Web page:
I have always sought a balance between programs at the Regional level, and have looked for enhancement of the quality of life of our citizens. Despite rumours to the contrary, the last few years of severe provincial restraint have been painful. Through our debt management strategy and our continuous service improvements of the past decade, we have been able to sustain most of this without major impacts on service. Doing more with less has become the watchword.

For 1996, we will look at solutions to the approximately $31 million of reduced revenue from senior governments, $29.3 million of that from the provincial government restraints. This is in addition to about $70 million in cuts to direct GWA social assistance recipients. This unexpected Christmas present will force us to dig even deeper; to ask ourselves once again what business we are in and what our core services should be. Faced with this shortfall, we now have an incredible challenge before us, a challenge many of us see as a painful pill for our community to swallow.

Ces nouvelles coupures annoncées par la province nous obligera d'étirer nos resources davantage; de se demander à nouveau quel est notre mandat et quels devraient-être nos services fondamentaux. Face à ce nouveau manque à gagner, nous aurons à relever un défi énorme, défi que bon nombre d'entre nous envisageons comme un remède amer à avaler.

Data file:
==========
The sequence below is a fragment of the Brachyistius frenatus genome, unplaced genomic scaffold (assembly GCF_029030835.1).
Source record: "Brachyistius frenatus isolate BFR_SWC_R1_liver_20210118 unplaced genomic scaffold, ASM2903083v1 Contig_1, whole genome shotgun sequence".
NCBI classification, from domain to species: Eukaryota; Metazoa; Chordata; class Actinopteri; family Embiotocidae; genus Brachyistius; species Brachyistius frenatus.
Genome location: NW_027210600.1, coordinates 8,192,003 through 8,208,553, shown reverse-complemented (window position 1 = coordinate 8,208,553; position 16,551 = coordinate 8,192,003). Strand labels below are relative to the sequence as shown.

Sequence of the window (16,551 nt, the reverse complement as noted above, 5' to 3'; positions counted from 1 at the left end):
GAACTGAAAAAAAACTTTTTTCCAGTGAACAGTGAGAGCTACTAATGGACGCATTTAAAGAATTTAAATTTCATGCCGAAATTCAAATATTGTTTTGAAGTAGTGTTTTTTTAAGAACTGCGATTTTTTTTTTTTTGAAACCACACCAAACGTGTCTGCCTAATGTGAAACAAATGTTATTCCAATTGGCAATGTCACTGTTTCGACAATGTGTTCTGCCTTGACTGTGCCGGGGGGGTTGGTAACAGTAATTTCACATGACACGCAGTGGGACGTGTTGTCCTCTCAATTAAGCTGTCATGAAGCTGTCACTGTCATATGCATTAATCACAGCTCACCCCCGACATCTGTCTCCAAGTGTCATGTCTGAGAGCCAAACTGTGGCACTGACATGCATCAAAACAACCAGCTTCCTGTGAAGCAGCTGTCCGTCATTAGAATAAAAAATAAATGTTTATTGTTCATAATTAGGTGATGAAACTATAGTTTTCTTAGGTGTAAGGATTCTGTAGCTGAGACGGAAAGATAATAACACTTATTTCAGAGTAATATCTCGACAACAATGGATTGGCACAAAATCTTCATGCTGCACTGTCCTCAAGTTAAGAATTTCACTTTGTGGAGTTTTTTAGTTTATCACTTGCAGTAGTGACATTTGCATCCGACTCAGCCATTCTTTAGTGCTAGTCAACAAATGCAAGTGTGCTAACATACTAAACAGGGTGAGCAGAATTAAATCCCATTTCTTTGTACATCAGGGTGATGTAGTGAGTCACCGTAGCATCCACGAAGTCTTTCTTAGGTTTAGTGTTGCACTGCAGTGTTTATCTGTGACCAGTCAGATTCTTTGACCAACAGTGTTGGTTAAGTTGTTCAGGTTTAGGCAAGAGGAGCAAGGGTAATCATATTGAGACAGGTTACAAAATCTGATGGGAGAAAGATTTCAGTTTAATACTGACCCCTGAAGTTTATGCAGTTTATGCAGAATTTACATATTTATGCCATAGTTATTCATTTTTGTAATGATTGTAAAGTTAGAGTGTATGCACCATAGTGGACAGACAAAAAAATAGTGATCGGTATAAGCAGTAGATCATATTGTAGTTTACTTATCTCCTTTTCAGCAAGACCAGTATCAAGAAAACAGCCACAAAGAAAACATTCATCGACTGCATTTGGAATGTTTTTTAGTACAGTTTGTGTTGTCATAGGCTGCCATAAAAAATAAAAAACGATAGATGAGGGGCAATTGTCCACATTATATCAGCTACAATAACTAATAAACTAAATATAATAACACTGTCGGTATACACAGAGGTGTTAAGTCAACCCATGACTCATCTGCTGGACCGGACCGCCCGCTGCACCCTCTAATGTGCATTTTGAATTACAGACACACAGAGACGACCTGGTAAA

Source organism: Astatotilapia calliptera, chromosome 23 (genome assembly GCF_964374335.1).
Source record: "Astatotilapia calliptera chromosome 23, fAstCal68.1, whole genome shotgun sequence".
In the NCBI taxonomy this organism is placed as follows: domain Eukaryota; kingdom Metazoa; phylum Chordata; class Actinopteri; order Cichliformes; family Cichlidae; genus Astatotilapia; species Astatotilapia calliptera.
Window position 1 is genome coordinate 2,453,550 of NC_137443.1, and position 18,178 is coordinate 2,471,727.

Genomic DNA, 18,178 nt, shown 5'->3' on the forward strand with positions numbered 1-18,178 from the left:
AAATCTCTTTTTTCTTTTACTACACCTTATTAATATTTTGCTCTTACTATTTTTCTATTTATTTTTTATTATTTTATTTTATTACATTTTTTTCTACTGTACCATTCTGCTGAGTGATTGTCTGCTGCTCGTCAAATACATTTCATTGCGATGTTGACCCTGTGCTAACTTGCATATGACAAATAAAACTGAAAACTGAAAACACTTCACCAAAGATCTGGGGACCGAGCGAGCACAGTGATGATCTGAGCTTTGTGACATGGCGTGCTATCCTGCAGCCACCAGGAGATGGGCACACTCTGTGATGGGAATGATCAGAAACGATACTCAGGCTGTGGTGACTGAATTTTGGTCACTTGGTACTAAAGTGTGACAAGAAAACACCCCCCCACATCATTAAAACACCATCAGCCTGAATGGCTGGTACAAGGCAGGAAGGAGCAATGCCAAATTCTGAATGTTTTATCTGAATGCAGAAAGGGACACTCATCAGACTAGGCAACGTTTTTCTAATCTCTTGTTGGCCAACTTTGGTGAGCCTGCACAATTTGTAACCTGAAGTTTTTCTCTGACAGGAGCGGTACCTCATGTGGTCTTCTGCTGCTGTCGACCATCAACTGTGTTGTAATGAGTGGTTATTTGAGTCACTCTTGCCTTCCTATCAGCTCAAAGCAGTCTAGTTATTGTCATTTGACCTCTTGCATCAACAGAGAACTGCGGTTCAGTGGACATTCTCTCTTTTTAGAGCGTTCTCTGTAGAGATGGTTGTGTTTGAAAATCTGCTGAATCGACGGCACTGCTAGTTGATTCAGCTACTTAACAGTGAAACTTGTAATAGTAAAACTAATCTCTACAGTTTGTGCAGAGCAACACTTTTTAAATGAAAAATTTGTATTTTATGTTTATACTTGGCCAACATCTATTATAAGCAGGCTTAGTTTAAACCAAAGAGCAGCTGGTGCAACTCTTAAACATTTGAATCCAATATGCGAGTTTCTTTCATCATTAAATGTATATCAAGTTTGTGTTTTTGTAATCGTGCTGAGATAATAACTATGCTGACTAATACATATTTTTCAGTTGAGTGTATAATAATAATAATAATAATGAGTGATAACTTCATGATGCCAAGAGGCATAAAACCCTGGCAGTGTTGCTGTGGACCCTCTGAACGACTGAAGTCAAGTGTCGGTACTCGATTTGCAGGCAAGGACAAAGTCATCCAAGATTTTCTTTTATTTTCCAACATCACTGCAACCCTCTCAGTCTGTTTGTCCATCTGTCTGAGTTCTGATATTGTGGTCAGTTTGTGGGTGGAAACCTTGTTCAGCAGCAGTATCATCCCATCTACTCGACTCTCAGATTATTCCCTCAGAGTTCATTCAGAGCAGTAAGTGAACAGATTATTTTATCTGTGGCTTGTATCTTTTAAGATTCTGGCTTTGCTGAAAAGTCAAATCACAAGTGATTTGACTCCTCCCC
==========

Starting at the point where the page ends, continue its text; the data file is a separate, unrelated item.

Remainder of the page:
During the course of our budget process, we have been reminded by numerous individuals and community groups, how provincial cutbacks have affected, and will impact the residents of this region. This makes the budget decisions we are faced with today as critical as they are difficult. If we were to try to replace this shortfall from the province, we would have to raise taxes by over 25%. A percentage that we all know, is astronomical, unaffordable and, more importantly, unacceptable. This clearly points out that income redistribution cannot be a function of property tax.

Nevertheless, we will be asked to make hard choices and to prioritize even more the services we provide. In 1996, we should also be mindful of the fact that we will have to address a further provincial cut for 1997. This will divide Council to some extent as to what levels of service we can protect and which services we should forego. I would remind you all that we have developed a very good support system, and many of us are not pleased that it has to be partially dismantled. But, we should accept that our staff has done an excellent job in consulting with the affected communities and made decisions based on that. Their professional judgment is important to us and, I believe they have done an outstanding job of dealing with very difficult and sensitive issues.